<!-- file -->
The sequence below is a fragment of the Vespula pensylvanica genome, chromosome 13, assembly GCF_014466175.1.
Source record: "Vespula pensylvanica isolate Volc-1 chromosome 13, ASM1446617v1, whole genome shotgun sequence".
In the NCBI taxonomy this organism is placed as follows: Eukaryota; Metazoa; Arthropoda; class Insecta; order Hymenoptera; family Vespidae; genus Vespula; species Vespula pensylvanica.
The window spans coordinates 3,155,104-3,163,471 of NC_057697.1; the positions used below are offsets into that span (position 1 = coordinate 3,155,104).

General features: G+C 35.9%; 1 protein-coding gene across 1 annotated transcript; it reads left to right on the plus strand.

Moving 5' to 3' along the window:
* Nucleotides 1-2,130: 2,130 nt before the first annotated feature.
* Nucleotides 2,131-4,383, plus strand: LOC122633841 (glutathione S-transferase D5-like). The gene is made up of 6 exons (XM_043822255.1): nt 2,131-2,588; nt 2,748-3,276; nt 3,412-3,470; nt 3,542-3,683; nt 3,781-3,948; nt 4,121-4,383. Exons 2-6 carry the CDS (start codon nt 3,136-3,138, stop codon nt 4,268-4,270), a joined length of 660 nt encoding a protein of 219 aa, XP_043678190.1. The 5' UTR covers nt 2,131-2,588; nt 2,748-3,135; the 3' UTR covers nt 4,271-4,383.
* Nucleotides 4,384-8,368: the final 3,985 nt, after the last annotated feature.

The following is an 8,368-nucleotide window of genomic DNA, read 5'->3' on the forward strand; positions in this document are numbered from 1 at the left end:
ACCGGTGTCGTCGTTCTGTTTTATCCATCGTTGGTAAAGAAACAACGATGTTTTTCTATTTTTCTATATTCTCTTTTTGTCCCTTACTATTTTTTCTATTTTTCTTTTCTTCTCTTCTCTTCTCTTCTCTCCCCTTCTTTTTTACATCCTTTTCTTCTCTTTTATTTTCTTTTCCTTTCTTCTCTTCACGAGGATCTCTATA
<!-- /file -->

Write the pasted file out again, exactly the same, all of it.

The sequence below is a fragment of the Vespula pensylvanica genome, chromosome 13, assembly GCF_014466175.1.
Source record: "Vespula pensylvanica isolate Volc-1 chromosome 13, ASM1446617v1, whole genome shotgun sequence".
In the NCBI taxonomy this organism is placed as follows: Eukaryota; Metazoa; Arthropoda; class Insecta; order Hymenoptera; family Vespidae; genus Vespula; species Vespula pensylvanica.
The window spans coordinates 3,155,104-3,163,471 of NC_057697.1; the positions used below are offsets into that span (position 1 = coordinate 3,155,104).

General features: G+C 35.9%; 1 protein-coding gene across 1 annotated transcript; it reads left to right on the plus strand.

Moving 5' to 3' along the window:
* Nucleotides 1-2,130: 2,130 nt before the first annotated feature.
* Nucleotides 2,131-4,383, plus strand: LOC122633841 (glutathione S-transferase D5-like). The gene is made up of 6 exons (XM_043822255.1): nt 2,131-2,588; nt 2,748-3,276; nt 3,412-3,470; nt 3,542-3,683; nt 3,781-3,948; nt 4,121-4,383. Exons 2-6 carry the CDS (start codon nt 3,136-3,138, stop codon nt 4,268-4,270), a joined length of 660 nt encoding a protein of 219 aa, XP_043678190.1. The 5' UTR covers nt 2,131-2,588; nt 2,748-3,135; the 3' UTR covers nt 4,271-4,383.
* Nucleotides 4,384-8,368: the final 3,985 nt, after the last annotated feature.

The following is an 8,368-nucleotide window of genomic DNA, read 5'->3' on the forward strand; positions in this document are numbered from 1 at the left end:
ACCGGTGTCGTCGTTCTGTTTTATCCATCGTTGGTAAAGAAACAACGATGTTTTTCTATTTTTCTATATTCTCTTTTTGTCCCTTACTATTTTTTCTATTTTTCTTTTCTTCTCTTCTCTTCTCTTCTCTCCCCTTCTTTTTTACATCCTTTTCTTCTCTTTTATTTTCTTTTCCTTTCTTCTCTTCACGAGGATCTCTATA